Videomaker – Learn video production and editing, camera reviews › Forums › Technique › Editing › Hi-8 documentary in Final Cut
October 18, 2010 at 9:53 PM #48035IvanhoeParticipant
I have the task of editing a documentary from approx. 100 hours of video footage in Hi-8 format.
I plan to do it using a new 17″ MacBook Pro and Final Cut Express and would love to hear opinions about possible system configurations for this job.
I’m thinking I’ll need:
1- A Hi-8 VTR fro playback of the tapes, also a tape rewinder to loosen up the tapes which have been in storage since 1998.
2- A video capture and editing card (Matrox, AJA, ???)
3- A video-capable hard drive with enough capacity for 100 hrs of SD video or 100 hrs of “up-converted” footage (also would love to hear about which codecs would be best for this)
4- An “affordable” video monitor for color correction.
The material will be used both for on-line video streaming of short episodes in a dedicated web-site and also for final distribution in DVD as a full-lenght documentary.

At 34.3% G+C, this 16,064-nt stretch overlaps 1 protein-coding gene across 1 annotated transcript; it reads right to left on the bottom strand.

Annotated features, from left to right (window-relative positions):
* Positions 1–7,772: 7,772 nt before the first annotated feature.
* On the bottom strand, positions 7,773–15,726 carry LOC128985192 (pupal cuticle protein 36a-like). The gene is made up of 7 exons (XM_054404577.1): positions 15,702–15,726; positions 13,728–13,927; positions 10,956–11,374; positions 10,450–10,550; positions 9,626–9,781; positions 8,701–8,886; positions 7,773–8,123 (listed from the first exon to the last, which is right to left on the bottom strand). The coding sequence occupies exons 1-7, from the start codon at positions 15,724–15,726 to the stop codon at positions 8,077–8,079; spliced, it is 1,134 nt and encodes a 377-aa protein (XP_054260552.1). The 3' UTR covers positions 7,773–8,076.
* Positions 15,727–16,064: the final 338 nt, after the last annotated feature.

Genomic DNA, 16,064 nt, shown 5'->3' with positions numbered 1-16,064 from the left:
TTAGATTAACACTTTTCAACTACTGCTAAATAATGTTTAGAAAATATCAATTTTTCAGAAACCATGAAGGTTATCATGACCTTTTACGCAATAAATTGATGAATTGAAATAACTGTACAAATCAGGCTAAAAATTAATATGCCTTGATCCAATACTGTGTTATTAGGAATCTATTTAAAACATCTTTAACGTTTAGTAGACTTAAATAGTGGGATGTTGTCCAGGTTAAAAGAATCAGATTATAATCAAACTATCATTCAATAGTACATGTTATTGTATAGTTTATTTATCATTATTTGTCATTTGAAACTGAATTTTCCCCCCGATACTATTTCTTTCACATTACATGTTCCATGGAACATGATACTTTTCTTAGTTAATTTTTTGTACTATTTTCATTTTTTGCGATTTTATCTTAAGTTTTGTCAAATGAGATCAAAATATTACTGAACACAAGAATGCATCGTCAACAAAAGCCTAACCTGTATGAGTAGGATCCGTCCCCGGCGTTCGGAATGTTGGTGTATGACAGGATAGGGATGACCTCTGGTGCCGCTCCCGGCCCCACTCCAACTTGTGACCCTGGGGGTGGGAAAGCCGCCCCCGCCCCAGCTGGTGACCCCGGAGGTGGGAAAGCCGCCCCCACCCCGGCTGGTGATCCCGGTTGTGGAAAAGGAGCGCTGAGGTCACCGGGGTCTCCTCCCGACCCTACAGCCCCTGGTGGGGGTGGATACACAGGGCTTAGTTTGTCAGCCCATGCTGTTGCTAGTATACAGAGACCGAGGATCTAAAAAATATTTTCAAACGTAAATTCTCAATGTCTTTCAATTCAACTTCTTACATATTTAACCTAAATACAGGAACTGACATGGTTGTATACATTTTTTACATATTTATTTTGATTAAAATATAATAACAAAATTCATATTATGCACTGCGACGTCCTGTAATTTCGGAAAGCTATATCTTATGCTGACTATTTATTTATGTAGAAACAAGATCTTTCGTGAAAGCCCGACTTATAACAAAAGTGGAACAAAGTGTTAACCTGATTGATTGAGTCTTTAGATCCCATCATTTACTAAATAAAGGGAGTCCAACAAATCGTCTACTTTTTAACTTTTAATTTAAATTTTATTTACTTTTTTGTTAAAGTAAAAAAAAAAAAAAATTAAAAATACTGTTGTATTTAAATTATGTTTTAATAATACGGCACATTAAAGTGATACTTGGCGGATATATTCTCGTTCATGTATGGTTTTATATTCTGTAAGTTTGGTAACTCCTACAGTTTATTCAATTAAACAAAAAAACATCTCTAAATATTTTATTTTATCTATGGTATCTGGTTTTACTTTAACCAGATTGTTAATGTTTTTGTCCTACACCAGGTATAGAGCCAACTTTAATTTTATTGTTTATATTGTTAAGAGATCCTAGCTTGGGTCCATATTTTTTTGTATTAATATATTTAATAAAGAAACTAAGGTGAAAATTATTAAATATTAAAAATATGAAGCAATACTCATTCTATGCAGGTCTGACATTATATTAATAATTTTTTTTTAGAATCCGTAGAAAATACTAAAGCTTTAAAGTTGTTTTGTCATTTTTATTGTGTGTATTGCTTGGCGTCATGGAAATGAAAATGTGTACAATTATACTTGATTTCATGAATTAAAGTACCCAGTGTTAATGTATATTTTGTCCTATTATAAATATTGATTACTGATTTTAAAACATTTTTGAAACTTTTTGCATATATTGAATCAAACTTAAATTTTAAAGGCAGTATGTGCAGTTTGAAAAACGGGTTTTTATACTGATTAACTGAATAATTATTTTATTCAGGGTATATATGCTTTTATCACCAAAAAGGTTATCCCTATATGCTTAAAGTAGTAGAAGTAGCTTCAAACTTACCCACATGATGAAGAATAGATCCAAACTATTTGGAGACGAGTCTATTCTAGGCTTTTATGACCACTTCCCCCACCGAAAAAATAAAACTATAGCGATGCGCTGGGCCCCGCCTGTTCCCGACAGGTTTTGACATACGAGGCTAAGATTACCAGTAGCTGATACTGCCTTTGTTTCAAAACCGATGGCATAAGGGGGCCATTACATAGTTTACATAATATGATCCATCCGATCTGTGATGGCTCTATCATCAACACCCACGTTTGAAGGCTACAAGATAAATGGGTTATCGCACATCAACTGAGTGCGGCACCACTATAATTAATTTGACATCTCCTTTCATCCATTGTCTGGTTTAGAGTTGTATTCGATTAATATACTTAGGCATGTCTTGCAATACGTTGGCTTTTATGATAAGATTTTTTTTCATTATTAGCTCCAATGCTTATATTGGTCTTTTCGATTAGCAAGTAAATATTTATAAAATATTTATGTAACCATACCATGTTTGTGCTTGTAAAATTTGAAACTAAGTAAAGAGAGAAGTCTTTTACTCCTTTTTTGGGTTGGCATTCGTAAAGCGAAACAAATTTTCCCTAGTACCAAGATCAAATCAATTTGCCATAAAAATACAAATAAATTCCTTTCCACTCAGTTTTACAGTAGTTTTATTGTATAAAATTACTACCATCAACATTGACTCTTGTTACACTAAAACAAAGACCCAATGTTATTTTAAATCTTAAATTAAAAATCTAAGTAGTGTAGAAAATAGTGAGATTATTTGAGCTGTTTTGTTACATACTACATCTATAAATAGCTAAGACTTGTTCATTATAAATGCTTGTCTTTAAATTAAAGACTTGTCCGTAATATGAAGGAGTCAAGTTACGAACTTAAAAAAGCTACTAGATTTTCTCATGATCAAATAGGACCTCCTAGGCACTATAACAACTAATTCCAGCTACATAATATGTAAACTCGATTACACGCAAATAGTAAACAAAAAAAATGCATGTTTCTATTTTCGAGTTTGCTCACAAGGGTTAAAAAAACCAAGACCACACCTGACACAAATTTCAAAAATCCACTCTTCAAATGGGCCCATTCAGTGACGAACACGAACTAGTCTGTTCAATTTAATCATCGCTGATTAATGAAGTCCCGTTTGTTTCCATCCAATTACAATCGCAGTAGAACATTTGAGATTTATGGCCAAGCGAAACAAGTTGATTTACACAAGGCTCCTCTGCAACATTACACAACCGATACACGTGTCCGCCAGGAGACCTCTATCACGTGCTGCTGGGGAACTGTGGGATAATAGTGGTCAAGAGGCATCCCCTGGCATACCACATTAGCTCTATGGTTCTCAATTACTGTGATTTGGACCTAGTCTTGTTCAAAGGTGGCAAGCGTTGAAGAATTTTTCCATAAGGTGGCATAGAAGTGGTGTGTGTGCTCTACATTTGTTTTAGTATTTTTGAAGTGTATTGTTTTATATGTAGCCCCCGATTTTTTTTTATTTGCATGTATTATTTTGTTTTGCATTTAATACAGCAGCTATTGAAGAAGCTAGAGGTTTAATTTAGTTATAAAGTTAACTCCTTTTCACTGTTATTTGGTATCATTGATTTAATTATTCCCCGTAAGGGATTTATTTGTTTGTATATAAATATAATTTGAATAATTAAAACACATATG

I’m aware that some of the capture cards available offer the capability of up-converting the SD footage to HD, would love to hear some opinions on that as well. Also, I would like to invest in a card that will be useful for future projects generated in present-day video formats.
Thanks for the feedback!!
October 18, 2010 at 11:37 PM #197562RobParticipant
AJA doesn’t make an I/O card for a Macbook Pro. You could get the Matrox MXO2, but I’m not sure if it’s supported by Final Cut EXPRESS.
“A video-capable hard drive with enough capacity for 100 hrs of SD video or 100 hrs of “up-converted” footage (also would love to hear about which codecs would be best for this)”
You’re using Final Cut Express, so your only options are DV or Apple Intermediate Codec. Since you’re tapes are Hi-8, just go with DV.
I’m not sure why you’d be worried about up-converting to HD if you’re going out to DVD. I suppose that would be nice on the web, but it’s not like people will decided not to watch your video just because it’s not HD. If it’s good work, then they’ll watch it.
January 10, 2011 at 4:49 PM #197563JeffreyParticipant
As of yet, I have not seen any quality process of up-converting SD to HD. It actually only increases the resolution but not the “definition.”
- You must be logged in to reply to this topic.